5 Things You Should Know About Depression

By Ernst Lamothe Jr.

Physician Steven Dubovsky, chairman of the department of psychiatry at the University at Buffalo and an attending physician at ECMC.
Physician Steven Dubovsky, chairman of the department of psychiatry at the University at Buffalo and an attending physician at ECMC.

Depression is a topic that is hard for many to understand, difficult for sufferers to cope with and often something challenging to talk about. Whether it’s because of the various misconceptions or the complexity of the subject, too often depression gets misdiagnosed or ignored. Making matters worse, 2020 has offered a consistent plate of unpredictability, tragedy and anxiety that has led to an increase in reported depression cases.

“Depression is one of the most treatable illnesses, but if left untreated, it could have fatal or debilitating consequences,” said physician Steven L Dubovsky, professor and chairman of the department of psychiatry at University at Buffalo. “It is essential to recognize when you start feeling symptoms because 10% of men and 20–25% of women report feeling at least one episode of depression in their life. It is something that is more common than people realize.”

1. Watch the symptoms

Although depression symptoms may vary in intensity or frequency, there are a few warning signs of which people should be aware. A person may feel sadness, tearfulness, emptiness or hopelessness. There are times with angry outbursts, irritability or frustration, even over small matters. When depression hits, there is a loss of interest or pleasure in most or all normal activities, sleep disturbances, including insomnia or sleeping too much, ` and reduced appetite and weight loss or increased cravings for food and weight gain. There can be feelings of worthlessness or guilt, fixating on past failures or self-blame.

“When you are feeling a loss of joy in activities you love, a significant decrease or increase of sleeping pattern and the same for weight, these are some symptoms you should look at as an early warning,” said Dubovsky. “People also report just an overall feeling of irritability and anxiety which causes some to pull away from people which can cause a cycle of more depressed behavior because you are detaching yourself from life.”

2. Don’t subscribe to the myths

There is still a stigma about people expressing their inner thoughts about their depression. Some people will simply call it the blues or dismiss it as something that can easily be solved with a nap or vacation. However, it goes deeper than that. And because of the layers associated with depression and the backlash from family and friends, sometimes people decide to keep that part of their lives to themselves.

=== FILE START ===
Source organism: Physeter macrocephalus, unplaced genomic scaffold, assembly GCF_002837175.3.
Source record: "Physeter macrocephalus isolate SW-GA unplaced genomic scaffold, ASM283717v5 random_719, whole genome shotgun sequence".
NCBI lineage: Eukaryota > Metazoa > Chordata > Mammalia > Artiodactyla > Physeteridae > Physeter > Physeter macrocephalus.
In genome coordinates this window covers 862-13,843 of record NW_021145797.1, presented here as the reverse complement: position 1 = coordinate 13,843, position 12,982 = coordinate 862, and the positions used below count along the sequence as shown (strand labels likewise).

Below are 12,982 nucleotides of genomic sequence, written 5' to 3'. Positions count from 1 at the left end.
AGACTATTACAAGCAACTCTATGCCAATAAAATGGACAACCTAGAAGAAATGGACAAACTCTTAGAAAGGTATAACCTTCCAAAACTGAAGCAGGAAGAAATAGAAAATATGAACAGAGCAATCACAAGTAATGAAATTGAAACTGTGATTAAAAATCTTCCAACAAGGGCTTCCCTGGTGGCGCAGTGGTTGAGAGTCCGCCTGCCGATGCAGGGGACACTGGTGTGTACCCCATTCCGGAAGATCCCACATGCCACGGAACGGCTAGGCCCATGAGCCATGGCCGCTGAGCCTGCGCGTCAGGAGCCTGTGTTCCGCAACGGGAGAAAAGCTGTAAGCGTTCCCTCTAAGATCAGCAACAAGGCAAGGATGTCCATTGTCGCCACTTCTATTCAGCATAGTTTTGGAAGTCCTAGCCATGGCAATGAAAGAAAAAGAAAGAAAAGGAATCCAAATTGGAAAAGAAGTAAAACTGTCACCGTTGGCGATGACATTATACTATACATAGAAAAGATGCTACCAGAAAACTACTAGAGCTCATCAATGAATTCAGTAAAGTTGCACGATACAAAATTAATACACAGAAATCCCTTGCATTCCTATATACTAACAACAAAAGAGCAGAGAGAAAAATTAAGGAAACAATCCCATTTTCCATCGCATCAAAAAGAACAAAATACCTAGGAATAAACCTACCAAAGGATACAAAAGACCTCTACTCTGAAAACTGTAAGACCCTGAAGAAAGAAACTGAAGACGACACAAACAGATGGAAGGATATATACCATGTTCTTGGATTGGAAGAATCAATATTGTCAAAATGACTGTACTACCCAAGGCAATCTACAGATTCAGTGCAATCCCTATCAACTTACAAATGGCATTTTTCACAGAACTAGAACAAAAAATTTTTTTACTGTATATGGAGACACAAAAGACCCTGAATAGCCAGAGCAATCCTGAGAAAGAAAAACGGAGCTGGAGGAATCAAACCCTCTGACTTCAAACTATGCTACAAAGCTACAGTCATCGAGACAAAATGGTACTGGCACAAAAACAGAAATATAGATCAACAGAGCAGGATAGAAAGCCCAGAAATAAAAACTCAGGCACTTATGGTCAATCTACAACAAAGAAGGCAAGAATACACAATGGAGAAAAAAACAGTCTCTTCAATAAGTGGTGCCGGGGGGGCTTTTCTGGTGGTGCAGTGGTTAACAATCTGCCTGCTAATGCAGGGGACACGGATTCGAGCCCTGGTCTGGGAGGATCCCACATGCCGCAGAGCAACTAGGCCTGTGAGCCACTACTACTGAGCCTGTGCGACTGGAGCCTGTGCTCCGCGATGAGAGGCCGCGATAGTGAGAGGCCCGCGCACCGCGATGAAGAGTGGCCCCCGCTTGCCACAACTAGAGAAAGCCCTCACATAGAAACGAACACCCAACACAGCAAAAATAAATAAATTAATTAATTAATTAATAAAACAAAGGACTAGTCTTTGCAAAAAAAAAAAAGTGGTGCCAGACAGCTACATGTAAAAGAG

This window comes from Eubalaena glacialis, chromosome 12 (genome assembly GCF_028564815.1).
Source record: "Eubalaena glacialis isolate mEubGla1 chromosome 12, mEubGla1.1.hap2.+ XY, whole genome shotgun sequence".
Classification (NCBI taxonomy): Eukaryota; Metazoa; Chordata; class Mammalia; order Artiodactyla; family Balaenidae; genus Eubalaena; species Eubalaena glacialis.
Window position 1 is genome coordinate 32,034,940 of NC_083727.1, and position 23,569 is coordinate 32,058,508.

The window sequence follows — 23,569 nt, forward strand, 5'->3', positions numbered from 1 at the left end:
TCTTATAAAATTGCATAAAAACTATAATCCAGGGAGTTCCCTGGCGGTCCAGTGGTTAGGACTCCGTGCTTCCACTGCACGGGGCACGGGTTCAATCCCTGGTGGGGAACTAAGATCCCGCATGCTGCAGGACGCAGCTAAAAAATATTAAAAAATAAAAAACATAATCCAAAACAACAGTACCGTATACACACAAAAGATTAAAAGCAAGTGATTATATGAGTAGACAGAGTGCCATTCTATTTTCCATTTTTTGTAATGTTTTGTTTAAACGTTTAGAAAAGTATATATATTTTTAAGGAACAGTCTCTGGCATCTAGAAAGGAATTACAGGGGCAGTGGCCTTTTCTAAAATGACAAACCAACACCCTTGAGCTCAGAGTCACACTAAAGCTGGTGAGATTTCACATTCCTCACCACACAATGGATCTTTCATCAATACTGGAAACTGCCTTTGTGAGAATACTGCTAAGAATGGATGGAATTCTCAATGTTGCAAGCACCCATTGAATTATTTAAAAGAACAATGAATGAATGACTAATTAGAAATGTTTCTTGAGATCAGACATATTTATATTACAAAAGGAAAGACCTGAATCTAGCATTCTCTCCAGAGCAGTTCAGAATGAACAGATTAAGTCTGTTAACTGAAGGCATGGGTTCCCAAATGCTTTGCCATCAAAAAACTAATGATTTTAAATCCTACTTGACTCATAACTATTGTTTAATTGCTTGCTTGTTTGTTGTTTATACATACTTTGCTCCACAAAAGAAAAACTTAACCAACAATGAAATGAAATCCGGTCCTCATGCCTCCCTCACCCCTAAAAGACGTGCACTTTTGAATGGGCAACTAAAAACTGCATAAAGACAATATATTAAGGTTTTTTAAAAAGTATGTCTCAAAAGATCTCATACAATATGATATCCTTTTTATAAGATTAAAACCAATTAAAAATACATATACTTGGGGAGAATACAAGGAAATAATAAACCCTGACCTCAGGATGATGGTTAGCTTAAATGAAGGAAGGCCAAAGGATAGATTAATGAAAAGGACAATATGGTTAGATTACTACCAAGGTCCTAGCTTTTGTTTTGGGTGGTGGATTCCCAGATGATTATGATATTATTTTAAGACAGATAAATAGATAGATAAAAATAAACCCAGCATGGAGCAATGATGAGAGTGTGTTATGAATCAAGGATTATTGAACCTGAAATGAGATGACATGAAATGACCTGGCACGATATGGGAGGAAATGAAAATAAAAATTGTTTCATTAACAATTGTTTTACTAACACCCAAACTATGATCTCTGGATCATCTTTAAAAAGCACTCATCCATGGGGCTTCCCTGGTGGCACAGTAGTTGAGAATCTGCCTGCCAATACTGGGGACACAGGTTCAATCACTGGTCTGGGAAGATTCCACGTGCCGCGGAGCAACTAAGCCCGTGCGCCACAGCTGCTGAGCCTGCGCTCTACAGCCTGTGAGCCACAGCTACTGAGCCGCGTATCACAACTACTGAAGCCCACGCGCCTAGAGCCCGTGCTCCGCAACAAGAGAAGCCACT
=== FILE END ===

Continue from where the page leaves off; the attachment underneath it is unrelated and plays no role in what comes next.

“There are some that believe depression just goes away by itself and all you have to do is tough it out. If it was something that went away that easy then people wouldn’t be dealing with depression,” said Dubovsky. “This is something that you don’t want to wait a long time before taking action.”

3. Talk to a professional

Exposure to and living through traumatic events has the strong potential to shape a person’s belief, knock us off our equilibrium and rock a person to their core at a fundamental level. That is why reaching out to a psychological expert is important.

“Being depressed is not a sign of weakness. Actually, admitting you have an issue is a show of strength,” Dubovsky said. “You shouldn’t have the attitude of I’m just going to grin and bear it. You should be proactive because admitting it is a sign that something is wrong and you are trying to fix it so you don’t affect your life or the lives around you.”

4. Medication can work

Antidepressants are a popular treatment choice for depression. Although antidepressants may not cure depression, they can reduce symptoms.

“Antidepressants have been known to work and can make a person’s quality of life better,” said Dubovsky. “Sometimes there are situations when taking it consistently is needed because you have those who stop taking antidepressants and they are surprised that some of the symptoms come back. It is no different than a diabetic deciding not to take their insulin or someone diagnosed with epilepsy not taking their seizure medication. While you can’t solve everything with a pill, for some it is quite helpful.”

5. Avoid drinking

Sometimes in deciding what’s worse the pain or the hangover, people opt to avoid the former. But mental health experts say one of the worse things you can do is try to drink away depression.

“Even drinking one or two drinks per week can keep you depressed so my best advice is to avoid drinking completely when you are depressed,” said Dubovsky. “The problem is more severe than a drink can fix.”